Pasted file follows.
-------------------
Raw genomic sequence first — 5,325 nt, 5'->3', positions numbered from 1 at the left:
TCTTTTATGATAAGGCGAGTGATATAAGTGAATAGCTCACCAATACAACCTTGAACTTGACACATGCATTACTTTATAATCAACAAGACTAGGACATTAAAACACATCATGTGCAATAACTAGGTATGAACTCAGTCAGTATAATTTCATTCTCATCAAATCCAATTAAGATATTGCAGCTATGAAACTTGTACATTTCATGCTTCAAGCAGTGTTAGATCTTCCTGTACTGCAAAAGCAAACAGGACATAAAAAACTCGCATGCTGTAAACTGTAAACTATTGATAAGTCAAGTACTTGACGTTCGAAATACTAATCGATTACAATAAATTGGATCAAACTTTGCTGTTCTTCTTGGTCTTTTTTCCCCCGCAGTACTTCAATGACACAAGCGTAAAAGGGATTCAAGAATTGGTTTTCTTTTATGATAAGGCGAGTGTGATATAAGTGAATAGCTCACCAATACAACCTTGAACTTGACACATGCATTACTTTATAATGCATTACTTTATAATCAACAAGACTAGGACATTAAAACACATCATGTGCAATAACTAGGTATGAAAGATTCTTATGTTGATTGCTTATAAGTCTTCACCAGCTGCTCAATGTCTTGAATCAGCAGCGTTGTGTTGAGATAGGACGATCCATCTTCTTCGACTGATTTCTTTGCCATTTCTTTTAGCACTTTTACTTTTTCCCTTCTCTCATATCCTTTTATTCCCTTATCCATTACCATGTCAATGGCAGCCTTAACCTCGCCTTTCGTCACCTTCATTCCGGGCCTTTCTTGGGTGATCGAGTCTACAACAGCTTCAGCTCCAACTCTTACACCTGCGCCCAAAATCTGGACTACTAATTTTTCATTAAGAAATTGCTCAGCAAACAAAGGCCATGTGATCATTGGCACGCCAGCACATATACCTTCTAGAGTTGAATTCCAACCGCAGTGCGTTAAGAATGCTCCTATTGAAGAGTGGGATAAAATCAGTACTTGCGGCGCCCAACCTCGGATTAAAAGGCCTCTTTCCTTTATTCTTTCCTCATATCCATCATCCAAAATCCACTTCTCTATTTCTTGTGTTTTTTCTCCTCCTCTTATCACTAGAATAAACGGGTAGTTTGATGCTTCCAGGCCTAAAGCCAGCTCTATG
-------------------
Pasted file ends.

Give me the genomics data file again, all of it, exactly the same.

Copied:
Raw genomic sequence first — 5,325 nt, 5'->3', positions numbered from 1 at the left:
TCTTTTATGATAAGGCGAGTGATATAAGTGAATAGCTCACCAATACAACCTTGAACTTGACACATGCATTACTTTATAATCAACAAGACTAGGACATTAAAACACATCATGTGCAATAACTAGGTATGAACTCAGTCAGTATAATTTCATTCTCATCAAATCCAATTAAGATATTGCAGCTATGAAACTTGTACATTTCATGCTTCAAGCAGTGTTAGATCTTCCTGTACTGCAAAAGCAAACAGGACATAAAAAACTCGCATGCTGTAAACTGTAAACTATTGATAAGTCAAGTACTTGACGTTCGAAATACTAATCGATTACAATAAATTGGATCAAACTTTGCTGTTCTTCTTGGTCTTTTTTCCCCCGCAGTACTTCAATGACACAAGCGTAAAAGGGATTCAAGAATTGGTTTTCTTTTATGATAAGGCGAGTGTGATATAAGTGAATAGCTCACCAATACAACCTTGAACTTGACACATGCATTACTTTATAATGCATTACTTTATAATCAACAAGACTAGGACATTAAAACACATCATGTGCAATAACTAGGTATGAAAGATTCTTATGTTGATTGCTTATAAGTCTTCACCAGCTGCTCAATGTCTTGAATCAGCAGCGTTGTGTTGAGATAGGACGATCCATCTTCTTCGACTGATTTCTTTGCCATTTCTTTTAGCACTTTTACTTTTTCCCTTCTCTCATATCCTTTTATTCCCTTATCCATTACCATGTCAATGGCAGCCTTAACCTCGCCTTTCGTCACCTTCATTCCGGGCCTTTCTTGGGTGATCGAGTCTACAACAGCTTCAGCTCCAACTCTTACACCTGCGCCCAAAATCTGGACTACTAATTTTTCATTAAGAAATTGCTCAGCAAACAAAGGCCATGTGATCATTGGCACGCCAGCACATATACCTTCTAGAGTTGAATTCCAACCGCAGTGCGTTAAGAATGCTCCTATTGAAGAGTGGGATAAAATCAGTACTTGCGGCGCCCAACCTCGGATTAAAAGGCCTCTTTCCTTTATTCTTTCCTCATATCCATCATCCAAAATCCACTTCTCTATTTCTTGTGTTTTTTCTCCTCCTCTTATCACTAGAATAAACGGGTAGTTTGATGCTTCCAGGCCTAAAGCCAGCTCTATG